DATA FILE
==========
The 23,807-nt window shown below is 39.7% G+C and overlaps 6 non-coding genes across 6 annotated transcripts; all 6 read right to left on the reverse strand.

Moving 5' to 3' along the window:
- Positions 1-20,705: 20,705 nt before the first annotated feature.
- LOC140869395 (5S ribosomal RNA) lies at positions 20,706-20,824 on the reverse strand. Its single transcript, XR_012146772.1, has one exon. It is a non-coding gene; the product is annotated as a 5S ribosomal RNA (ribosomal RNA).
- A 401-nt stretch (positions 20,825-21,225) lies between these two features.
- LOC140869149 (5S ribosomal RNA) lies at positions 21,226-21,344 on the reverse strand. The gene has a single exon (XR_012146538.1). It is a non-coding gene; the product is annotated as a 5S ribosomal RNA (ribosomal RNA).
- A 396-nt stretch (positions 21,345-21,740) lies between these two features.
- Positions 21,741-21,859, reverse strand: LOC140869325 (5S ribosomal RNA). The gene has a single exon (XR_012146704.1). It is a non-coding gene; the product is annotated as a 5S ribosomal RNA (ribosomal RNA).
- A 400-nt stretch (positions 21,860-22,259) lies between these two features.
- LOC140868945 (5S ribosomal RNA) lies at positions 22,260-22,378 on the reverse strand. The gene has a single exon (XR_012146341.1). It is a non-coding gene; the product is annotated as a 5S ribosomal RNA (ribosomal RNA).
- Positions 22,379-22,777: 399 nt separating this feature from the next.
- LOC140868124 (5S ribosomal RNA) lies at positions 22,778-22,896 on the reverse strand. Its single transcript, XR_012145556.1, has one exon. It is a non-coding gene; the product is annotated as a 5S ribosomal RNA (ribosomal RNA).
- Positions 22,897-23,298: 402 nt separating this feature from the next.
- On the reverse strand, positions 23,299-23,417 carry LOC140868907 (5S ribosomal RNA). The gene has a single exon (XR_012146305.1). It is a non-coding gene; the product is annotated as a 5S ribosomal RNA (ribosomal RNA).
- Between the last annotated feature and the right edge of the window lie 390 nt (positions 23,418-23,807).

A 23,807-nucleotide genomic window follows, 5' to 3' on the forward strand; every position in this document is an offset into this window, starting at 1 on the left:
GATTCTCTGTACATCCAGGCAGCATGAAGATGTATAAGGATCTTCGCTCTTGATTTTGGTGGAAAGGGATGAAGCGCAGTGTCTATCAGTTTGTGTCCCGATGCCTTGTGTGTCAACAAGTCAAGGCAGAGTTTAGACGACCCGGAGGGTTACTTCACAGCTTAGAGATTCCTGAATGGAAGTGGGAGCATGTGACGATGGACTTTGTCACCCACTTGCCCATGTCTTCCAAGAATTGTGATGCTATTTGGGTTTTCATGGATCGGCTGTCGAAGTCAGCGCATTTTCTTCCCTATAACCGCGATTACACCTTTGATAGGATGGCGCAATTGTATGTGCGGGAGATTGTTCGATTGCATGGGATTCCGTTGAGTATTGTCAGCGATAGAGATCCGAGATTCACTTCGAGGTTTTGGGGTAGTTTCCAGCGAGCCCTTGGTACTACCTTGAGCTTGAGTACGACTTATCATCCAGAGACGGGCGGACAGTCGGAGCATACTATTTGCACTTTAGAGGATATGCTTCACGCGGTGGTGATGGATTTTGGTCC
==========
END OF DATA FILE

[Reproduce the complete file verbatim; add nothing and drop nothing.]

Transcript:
The 23,807-nt window shown below is 39.7% G+C and overlaps 6 non-coding genes across 6 annotated transcripts; all 6 read right to left on the reverse strand.

Moving 5' to 3' along the window:
- Positions 1-20,705: 20,705 nt before the first annotated feature.
- LOC140869395 (5S ribosomal RNA) lies at positions 20,706-20,824 on the reverse strand. Its single transcript, XR_012146772.1, has one exon. It is a non-coding gene; the product is annotated as a 5S ribosomal RNA (ribosomal RNA).
- A 401-nt stretch (positions 20,825-21,225) lies between these two features.
- LOC140869149 (5S ribosomal RNA) lies at positions 21,226-21,344 on the reverse strand. The gene has a single exon (XR_012146538.1). It is a non-coding gene; the product is annotated as a 5S ribosomal RNA (ribosomal RNA).
- A 396-nt stretch (positions 21,345-21,740) lies between these two features.
- Positions 21,741-21,859, reverse strand: LOC140869325 (5S ribosomal RNA). The gene has a single exon (XR_012146704.1). It is a non-coding gene; the product is annotated as a 5S ribosomal RNA (ribosomal RNA).
- A 400-nt stretch (positions 21,860-22,259) lies between these two features.
- LOC140868945 (5S ribosomal RNA) lies at positions 22,260-22,378 on the reverse strand. The gene has a single exon (XR_012146341.1). It is a non-coding gene; the product is annotated as a 5S ribosomal RNA (ribosomal RNA).
- Positions 22,379-22,777: 399 nt separating this feature from the next.
- LOC140868124 (5S ribosomal RNA) lies at positions 22,778-22,896 on the reverse strand. Its single transcript, XR_012145556.1, has one exon. It is a non-coding gene; the product is annotated as a 5S ribosomal RNA (ribosomal RNA).
- Positions 22,897-23,298: 402 nt separating this feature from the next.
- On the reverse strand, positions 23,299-23,417 carry LOC140868907 (5S ribosomal RNA). The gene has a single exon (XR_012146305.1). It is a non-coding gene; the product is annotated as a 5S ribosomal RNA (ribosomal RNA).
- Between the last annotated feature and the right edge of the window lie 390 nt (positions 23,418-23,807).

A 23,807-nucleotide genomic window follows, 5' to 3' on the forward strand; every position in this document is an offset into this window, starting at 1 on the left:
GATTCTCTGTACATCCAGGCAGCATGAAGATGTATAAGGATCTTCGCTCTTGATTTTGGTGGAAAGGGATGAAGCGCAGTGTCTATCAGTTTGTGTCCCGATGCCTTGTGTGTCAACAAGTCAAGGCAGAGTTTAGACGACCCGGAGGGTTACTTCACAGCTTAGAGATTCCTGAATGGAAGTGGGAGCATGTGACGATGGACTTTGTCACCCACTTGCCCATGTCTTCCAAGAATTGTGATGCTATTTGGGTTTTCATGGATCGGCTGTCGAAGTCAGCGCATTTTCTTCCCTATAACCGCGATTACACCTTTGATAGGATGGCGCAATTGTATGTGCGGGAGATTGTTCGATTGCATGGGATTCCGTTGAGTATTGTCAGCGATAGAGATCCGAGATTCACTTCGAGGTTTTGGGGTAGTTTCCAGCGAGCCCTTGGTACTACCTTGAGCTTGAGTACGACTTATCATCCAGAGACGGGCGGACAGTCGGAGCATACTATTTGCACTTTAGAGGATATGCTTCACGCGGTGGTGATGGATTTTGGTCC